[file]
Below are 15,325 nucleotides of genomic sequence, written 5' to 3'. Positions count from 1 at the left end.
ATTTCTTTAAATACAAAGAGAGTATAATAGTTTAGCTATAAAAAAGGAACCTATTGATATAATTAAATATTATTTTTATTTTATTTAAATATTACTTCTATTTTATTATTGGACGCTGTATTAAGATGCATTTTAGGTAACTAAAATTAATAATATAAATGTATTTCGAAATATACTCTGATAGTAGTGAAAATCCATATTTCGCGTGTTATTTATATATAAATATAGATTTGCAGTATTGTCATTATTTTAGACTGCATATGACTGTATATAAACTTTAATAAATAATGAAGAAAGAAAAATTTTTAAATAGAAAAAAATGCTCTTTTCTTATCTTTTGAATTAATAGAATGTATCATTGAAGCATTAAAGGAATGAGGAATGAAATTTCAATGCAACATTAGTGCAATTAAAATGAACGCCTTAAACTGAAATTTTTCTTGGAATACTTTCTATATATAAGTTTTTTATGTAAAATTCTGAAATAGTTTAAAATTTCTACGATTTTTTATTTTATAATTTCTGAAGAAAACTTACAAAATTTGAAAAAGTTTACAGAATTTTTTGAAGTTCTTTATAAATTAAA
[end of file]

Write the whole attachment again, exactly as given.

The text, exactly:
Below are 15,325 nucleotides of genomic sequence, written 5' to 3'. Positions count from 1 at the left end.
ATTTCTTTAAATACAAAGAGAGTATAATAGTTTAGCTATAAAAAAGGAACCTATTGATATAATTAAATATTATTTTTATTTTATTTAAATATTACTTCTATTTTATTATTGGACGCTGTATTAAGATGCATTTTAGGTAACTAAAATTAATAATATAAATGTATTTCGAAATATACTCTGATAGTAGTGAAAATCCATATTTCGCGTGTTATTTATATATAAATATAGATTTGCAGTATTGTCATTATTTTAGACTGCATATGACTGTATATAAACTTTAATAAATAATGAAGAAAGAAAAATTTTTAAATAGAAAAAAATGCTCTTTTCTTATCTTTTGAATTAATAGAATGTATCATTGAAGCATTAAAGGAATGAGGAATGAAATTTCAATGCAACATTAGTGCAATTAAAATGAACGCCTTAAACTGAAATTTTTCTTGGAATACTTTCTATATATAAGTTTTTTATGTAAAATTCTGAAATAGTTTAAAATTTCTACGATTTTTTATTTTATAATTTCTGAAGAAAACTTACAAAATTTGAAAAAGTTTACAGAATTTTTTGAAGTTCTTTATAAATTAAA